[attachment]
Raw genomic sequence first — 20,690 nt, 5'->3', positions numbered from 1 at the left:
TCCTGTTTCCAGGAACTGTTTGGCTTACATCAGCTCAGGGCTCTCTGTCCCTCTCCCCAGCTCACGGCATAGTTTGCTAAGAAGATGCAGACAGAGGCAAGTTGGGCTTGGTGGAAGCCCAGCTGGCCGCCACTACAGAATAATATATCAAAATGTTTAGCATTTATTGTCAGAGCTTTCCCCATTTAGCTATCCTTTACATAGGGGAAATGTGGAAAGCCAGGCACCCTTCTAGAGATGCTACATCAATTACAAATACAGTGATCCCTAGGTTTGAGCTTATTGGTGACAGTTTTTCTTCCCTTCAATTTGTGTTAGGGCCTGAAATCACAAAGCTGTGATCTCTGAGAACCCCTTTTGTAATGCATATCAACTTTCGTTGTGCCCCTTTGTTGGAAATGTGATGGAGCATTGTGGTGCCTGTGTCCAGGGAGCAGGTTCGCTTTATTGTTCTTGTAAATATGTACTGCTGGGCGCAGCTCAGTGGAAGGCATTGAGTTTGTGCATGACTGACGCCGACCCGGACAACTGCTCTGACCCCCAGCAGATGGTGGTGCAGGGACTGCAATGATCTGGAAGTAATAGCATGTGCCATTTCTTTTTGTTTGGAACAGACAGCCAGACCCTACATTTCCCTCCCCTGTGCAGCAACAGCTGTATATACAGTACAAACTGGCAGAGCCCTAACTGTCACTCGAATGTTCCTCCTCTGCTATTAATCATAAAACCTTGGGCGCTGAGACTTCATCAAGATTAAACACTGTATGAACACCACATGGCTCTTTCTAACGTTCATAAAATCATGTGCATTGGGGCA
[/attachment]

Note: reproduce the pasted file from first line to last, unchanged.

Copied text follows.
Raw genomic sequence first — 20,690 nt, 5'->3', positions numbered from 1 at the left:
TCCTGTTTCCAGGAACTGTTTGGCTTACATCAGCTCAGGGCTCTCTGTCCCTCTCCCCAGCTCACGGCATAGTTTGCTAAGAAGATGCAGACAGAGGCAAGTTGGGCTTGGTGGAAGCCCAGCTGGCCGCCACTACAGAATAATATATCAAAATGTTTAGCATTTATTGTCAGAGCTTTCCCCATTTAGCTATCCTTTACATAGGGGAAATGTGGAAAGCCAGGCACCCTTCTAGAGATGCTACATCAATTACAAATACAGTGATCCCTAGGTTTGAGCTTATTGGTGACAGTTTTTCTTCCCTTCAATTTGTGTTAGGGCCTGAAATCACAAAGCTGTGATCTCTGAGAACCCCTTTTGTAATGCATATCAACTTTCGTTGTGCCCCTTTGTTGGAAATGTGATGGAGCATTGTGGTGCCTGTGTCCAGGGAGCAGGTTCGCTTTATTGTTCTTGTAAATATGTACTGCTGGGCGCAGCTCAGTGGAAGGCATTGAGTTTGTGCATGACTGACGCCGACCCGGACAACTGCTCTGACCCCCAGCAGATGGTGGTGCAGGGACTGCAATGATCTGGAAGTAATAGCATGTGCCATTTCTTTTTGTTTGGAACAGACAGCCAGACCCTACATTTCCCTCCCCTGTGCAGCAACAGCTGTATATACAGTACAAACTGGCAGAGCCCTAACTGTCACTCGAATGTTCCTCCTCTGCTATTAATCATAAAACCTTGGGCGCTGAGACTTCATCAAGATTAAACACTGTATGAACACCACATGGCTCTTTCTAACGTTCATAAAATCATGTGCATTGGGGCA